likelihood of confusion. In re Detroit Athletic Co., 903 F.3d 1297, 128 USPQ2d 1047,

1051 (Fed. Cir. 2018).

Applicant has not shown that the word COSMOS is in such widespread use for

similar services that consumers have come to distinguish marks containing that term

based on minute differences. See i.am.symbolic, 123 USPQ2d at 1751 (stating that

evidence of third-party use for similar goods “falls short of the ‘ubiquitous’ or

‘considerable’ use of the mark components present in [applicant’s] cited cases”); cf.

Jack Wolfskin v. New Millennium, 116 USPQ2d at 1136 (discussing “voluminous

evidence” of registration and use of paw print design elements); Juice Generation v.

GS Enters., 115 USPQ2d at 1674 (referring to evidence of “a fair number” of third-

party marks). In view thereof, this factor is neutral.

C. Similarity/Dissimilarity of the Marks

We consider Applicant’s mark COSMOS INTERNATIONAL PAGEANTS and

Registrant’s mark MISS CHINESE COSMOS PAGENT (and design) and compare

them “in their entireties as to appearance, sound, connotation and commercial

impression.” Palm Bay Imps. Inc. v. Veuve Clicquot Ponsardin Maison Fondee En

1772, 396 F.3d 1369, 73 USPQ2d 1689, 1691 (Fed. Cir. 2005) (quoting du Pont, 177

USPQ at 567). “Similarity in any one of these elements may be sufficient to find the

marks confusingly similar.” In re Davia, 110 USPQ2d 1810, 1812 (TTAB 2014) (citing

In re White Swan Ltd., 8 USPQ2d 1534, 1535 (TTAB 1988)). When comparing marks,

the test is not whether the marks can be distinguished in a side-by-side comparison,

but rather whether the marks are sufficiently similar in terms of their overall

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Serial No. 87776751

commercial impression that confusion as to the source of the services offered under

the respective marks is likely to result. Midwestern Pet Foods, Inc. v. Societe des

Produits Nestle S.A., 685 F.3d 1046, 103 USPQ2d 1435, 1440 (Fed. Cir. 2012). In

addition, because Applicant’s mark is in standard characters it is not limited to any

particular depiction. The rights associated with a mark in standard characters reside

in the wording and not in any particular display. In re RSI Sys., LLC, 88 USPQ2d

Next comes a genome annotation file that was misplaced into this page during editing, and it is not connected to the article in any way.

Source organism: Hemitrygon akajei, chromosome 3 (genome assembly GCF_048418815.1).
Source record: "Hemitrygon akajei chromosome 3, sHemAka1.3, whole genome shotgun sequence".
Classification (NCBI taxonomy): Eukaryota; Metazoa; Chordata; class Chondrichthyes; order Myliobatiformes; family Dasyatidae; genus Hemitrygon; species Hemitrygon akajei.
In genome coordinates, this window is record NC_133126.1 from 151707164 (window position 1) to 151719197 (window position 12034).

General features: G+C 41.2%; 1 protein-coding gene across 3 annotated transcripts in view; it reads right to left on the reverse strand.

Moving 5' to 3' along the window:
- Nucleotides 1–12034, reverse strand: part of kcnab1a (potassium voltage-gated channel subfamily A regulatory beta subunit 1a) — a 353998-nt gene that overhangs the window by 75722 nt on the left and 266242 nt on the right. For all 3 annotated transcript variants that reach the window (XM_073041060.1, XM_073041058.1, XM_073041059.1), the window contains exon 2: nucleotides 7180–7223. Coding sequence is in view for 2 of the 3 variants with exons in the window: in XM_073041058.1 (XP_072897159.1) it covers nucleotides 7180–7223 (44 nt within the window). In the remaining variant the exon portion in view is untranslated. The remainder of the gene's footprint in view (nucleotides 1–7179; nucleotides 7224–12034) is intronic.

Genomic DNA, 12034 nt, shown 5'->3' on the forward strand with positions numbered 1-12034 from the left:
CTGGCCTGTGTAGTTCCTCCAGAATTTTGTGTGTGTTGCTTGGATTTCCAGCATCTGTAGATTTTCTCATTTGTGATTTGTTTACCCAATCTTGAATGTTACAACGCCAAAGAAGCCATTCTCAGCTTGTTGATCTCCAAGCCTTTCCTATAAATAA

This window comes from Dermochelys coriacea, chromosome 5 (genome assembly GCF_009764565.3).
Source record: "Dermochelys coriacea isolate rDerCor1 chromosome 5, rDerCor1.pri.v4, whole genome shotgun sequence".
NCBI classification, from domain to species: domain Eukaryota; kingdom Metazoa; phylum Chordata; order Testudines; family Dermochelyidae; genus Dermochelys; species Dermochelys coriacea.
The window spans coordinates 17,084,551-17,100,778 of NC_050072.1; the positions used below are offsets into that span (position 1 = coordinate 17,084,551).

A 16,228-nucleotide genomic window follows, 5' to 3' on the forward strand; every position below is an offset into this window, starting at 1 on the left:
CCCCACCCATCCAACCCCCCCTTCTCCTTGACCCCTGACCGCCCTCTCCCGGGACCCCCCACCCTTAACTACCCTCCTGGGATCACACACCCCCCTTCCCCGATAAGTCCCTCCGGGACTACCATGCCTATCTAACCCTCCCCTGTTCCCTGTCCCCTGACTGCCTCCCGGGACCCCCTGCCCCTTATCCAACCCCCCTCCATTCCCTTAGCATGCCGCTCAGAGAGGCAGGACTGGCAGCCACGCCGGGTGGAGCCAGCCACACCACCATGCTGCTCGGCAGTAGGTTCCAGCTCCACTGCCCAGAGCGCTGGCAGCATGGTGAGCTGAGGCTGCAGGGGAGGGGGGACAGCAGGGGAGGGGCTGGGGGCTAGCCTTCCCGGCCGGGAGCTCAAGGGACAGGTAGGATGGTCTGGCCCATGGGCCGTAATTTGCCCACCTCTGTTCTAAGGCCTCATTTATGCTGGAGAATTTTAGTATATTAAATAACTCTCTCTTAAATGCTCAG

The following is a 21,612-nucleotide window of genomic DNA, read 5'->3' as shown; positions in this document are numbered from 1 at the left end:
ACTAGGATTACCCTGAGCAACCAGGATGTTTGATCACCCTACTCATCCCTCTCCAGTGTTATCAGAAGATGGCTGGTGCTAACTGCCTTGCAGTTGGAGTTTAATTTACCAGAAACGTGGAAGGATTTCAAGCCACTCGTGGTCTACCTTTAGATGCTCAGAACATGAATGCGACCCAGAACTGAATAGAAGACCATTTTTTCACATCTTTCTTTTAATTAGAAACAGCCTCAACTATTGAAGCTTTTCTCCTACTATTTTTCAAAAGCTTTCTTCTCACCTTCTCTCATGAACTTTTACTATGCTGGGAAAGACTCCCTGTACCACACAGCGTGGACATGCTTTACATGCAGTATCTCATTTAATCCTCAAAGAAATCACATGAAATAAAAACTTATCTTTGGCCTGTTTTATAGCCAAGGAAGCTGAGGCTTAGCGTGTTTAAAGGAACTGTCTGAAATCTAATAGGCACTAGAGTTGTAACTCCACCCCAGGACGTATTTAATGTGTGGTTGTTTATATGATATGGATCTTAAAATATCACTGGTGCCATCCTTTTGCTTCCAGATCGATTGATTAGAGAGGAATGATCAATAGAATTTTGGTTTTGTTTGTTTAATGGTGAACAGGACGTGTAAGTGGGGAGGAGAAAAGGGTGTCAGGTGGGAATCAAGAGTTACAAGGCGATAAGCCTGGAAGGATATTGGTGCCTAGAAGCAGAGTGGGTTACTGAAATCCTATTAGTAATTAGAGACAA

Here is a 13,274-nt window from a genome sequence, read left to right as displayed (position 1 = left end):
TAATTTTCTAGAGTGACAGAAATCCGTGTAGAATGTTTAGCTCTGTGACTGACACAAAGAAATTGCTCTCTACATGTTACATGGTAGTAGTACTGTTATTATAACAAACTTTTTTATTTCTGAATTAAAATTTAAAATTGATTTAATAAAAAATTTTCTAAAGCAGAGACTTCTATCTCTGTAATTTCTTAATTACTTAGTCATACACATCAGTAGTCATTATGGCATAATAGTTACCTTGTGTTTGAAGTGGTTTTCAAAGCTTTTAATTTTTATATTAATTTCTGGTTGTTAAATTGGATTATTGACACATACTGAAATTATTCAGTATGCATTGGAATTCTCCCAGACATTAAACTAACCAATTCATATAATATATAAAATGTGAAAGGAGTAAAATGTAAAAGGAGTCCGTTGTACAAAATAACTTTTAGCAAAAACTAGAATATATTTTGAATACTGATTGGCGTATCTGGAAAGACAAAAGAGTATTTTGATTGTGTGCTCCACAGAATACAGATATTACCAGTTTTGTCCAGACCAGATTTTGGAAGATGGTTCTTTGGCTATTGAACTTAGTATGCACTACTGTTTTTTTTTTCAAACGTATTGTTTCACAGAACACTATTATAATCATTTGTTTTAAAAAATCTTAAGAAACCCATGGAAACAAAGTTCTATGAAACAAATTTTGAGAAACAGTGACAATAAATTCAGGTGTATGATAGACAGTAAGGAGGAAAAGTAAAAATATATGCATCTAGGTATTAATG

1445 (TTAB 2008); In re Pollio Dairy Prods. Corp., 8 USPQ2d 2012, 2015 (TTAB

1988); TMEP § 1207.01(c)(iii) (Oct. 2018). We must consider Applicant’s mark

“regardless of font style, size, or color,” Citigroup Inc. v. Capital City Bank Group,

Inc., 637 F.3d 1344, 1356, 98 USPQ2d 1253, 1258-59 (Fed. Cir. 2011), including

iterations that emphasize the common element COSMOS.

Further, marks “‘must be considered … in light of the fallibility of memory ….’” In

re St. Helena Hosp., 774 F.3d 747, 113 USPQ2d 1082, 1085 (Fed. Cir. 2014) (quoting

San Fernando Elec. Mfg. Co. v. JFD Elecs. Components Corp., 565 F.2d 683, 196

USPQ 1 (CCPA 1977)). The proper focus is on the recollection of the average

customer, who retains a general rather than specific impression of the marks. Inter

IKEA Sys. B.V. v. Akea, LLC, 110 USPQ2d 1734, 1740 (TTAB 2014); Sealed Air Corp.

v. Scott Paper Co., 190 USPQ 106, 108 (TTAB 1975). Finally, we keep in mind that

“when marks would appear on virtually identical goods or services, the degree of

similarity necessary to support a conclusion of likely confusion declines.” Century 21

Real Estate Corp. v. Century Life of Am., 970 F.2d 874, 23 USPQ2d 1698, 1701 (Fed.

Cir. 1992). See also Zheng Cai v. Diamond Hong, Inc., 901 F.3d 1367, 127 USPQ2d

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Serial No. 87776751

1797, 1801 (Fed. Cir. 2018); Bridgestone Americas Tire Operations LLC v. Fed. Corp.,

673 F.3d 1330, 102 USPQ2d 1061, 1064 (Fed. Cir. 2012).

Applicant argues that the Examining Attorney did not “give enough weight to the

visual, audio and connoted differences between the words COSMOS

INTERNATIONAL PAGEANTS and MISS CHINESE COSMOS PAGEANT on the

overall impression of the marks.” 7 TTABVUE 24. We find no error in the Examining